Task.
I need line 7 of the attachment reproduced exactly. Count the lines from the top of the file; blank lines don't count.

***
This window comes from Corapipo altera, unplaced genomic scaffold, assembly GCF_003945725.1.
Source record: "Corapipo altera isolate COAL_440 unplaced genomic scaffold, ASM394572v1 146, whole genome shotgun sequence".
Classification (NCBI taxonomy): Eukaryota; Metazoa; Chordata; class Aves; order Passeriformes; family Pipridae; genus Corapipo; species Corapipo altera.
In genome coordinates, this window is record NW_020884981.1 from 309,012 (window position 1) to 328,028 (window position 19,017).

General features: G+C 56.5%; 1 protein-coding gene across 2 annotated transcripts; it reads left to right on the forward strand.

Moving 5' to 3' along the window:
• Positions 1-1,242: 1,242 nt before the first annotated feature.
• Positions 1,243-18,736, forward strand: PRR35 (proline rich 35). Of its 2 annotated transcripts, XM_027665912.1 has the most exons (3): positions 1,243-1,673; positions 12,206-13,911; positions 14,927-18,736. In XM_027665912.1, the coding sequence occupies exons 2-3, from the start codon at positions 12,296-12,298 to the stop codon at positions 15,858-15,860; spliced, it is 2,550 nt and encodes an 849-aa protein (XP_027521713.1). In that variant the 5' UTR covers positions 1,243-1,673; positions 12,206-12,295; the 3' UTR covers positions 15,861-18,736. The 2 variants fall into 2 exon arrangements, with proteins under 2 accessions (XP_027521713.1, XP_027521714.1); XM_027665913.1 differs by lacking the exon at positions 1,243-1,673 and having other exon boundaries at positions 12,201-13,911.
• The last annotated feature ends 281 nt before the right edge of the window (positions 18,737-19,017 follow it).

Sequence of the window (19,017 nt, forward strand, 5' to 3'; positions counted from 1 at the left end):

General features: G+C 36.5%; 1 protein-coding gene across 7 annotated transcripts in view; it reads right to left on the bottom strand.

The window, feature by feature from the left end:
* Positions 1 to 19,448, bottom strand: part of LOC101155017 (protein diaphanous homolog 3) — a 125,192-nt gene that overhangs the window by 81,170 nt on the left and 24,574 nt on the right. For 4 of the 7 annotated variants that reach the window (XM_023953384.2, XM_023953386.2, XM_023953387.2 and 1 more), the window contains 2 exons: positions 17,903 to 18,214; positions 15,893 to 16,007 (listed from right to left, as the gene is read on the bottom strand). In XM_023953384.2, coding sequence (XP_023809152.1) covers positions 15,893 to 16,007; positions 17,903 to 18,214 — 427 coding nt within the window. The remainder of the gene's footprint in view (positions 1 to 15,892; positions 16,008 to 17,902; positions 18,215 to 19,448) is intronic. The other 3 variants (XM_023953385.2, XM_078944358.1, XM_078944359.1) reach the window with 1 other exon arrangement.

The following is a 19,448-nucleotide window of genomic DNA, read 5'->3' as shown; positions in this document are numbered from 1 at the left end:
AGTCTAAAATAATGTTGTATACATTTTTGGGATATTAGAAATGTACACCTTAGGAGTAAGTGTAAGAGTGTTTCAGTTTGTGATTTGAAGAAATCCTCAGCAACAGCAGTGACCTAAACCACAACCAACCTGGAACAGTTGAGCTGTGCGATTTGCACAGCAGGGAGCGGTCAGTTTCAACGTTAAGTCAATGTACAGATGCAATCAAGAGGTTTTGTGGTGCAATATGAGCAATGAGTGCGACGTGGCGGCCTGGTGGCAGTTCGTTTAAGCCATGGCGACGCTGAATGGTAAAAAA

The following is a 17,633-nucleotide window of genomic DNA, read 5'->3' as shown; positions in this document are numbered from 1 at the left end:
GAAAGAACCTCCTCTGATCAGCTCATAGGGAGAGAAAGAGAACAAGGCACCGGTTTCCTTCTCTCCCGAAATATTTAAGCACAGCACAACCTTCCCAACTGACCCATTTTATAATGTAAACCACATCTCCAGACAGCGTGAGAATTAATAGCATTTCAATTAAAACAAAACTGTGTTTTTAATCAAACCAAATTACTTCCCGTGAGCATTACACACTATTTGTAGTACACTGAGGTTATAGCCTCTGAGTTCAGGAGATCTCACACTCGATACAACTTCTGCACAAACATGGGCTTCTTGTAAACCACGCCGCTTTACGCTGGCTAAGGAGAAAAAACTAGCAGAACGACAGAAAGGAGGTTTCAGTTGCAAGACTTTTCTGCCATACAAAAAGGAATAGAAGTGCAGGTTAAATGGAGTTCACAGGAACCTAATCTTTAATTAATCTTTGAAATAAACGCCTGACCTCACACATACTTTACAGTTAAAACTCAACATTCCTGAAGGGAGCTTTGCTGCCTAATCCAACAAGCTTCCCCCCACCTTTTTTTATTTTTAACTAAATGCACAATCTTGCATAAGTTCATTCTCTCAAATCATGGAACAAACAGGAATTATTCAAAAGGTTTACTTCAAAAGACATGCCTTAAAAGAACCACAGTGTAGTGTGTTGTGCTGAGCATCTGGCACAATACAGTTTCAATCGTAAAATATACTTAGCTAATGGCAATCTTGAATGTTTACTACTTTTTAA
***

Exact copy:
• Positions 1-1,242: 1,242 nt before the first annotated feature.